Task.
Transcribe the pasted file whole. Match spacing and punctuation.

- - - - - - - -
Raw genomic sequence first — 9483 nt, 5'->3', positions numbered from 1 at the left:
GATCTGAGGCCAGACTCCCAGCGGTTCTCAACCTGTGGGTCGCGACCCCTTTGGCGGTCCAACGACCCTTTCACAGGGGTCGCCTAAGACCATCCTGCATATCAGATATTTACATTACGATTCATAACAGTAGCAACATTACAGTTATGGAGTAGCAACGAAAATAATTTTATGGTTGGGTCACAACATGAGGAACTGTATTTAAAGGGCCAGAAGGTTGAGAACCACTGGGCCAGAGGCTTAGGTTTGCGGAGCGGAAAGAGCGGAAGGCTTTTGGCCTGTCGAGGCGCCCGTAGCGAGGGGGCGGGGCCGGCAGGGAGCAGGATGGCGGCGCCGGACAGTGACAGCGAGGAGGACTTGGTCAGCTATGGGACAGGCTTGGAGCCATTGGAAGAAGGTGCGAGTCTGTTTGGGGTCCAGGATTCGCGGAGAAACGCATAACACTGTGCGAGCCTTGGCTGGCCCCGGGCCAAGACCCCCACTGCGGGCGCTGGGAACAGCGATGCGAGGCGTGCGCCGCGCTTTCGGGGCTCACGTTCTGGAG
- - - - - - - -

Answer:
Raw genomic sequence first — 9483 nt, 5'->3', positions numbered from 1 at the left:
GATCTGAGGCCAGACTCCCAGCGGTTCTCAACCTGTGGGTCGCGACCCCTTTGGCGGTCCAACGACCCTTTCACAGGGGTCGCCTAAGACCATCCTGCATATCAGATATTTACATTACGATTCATAACAGTAGCAACATTACAGTTATGGAGTAGCAACGAAAATAATTTTATGGTTGGGTCACAACATGAGGAACTGTATTTAAAGGGCCAGAAGGTTGAGAACCACTGGGCCAGAGGCTTAGGTTTGCGGAGCGGAAAGAGCGGAAGGCTTTTGGCCTGTCGAGGCGCCCGTAGCGAGGGGGCGGGGCCGGCAGGGAGCAGGATGGCGGCGCCGGACAGTGACAGCGAGGAGGACTTGGTCAGCTATGGGACAGGCTTGGAGCCATTGGAAGAAGGTGCGAGTCTGTTTGGGGTCCAGGATTCGCGGAGAAACGCATAACACTGTGCGAGCCTTGGCTGGCCCCGGGCCAAGACCCCCACTGCGGGCGCTGGGAACAGCGATGCGAGGCGTGCGCCGCGCTTTCGGGGCTCACGTTCTGGAG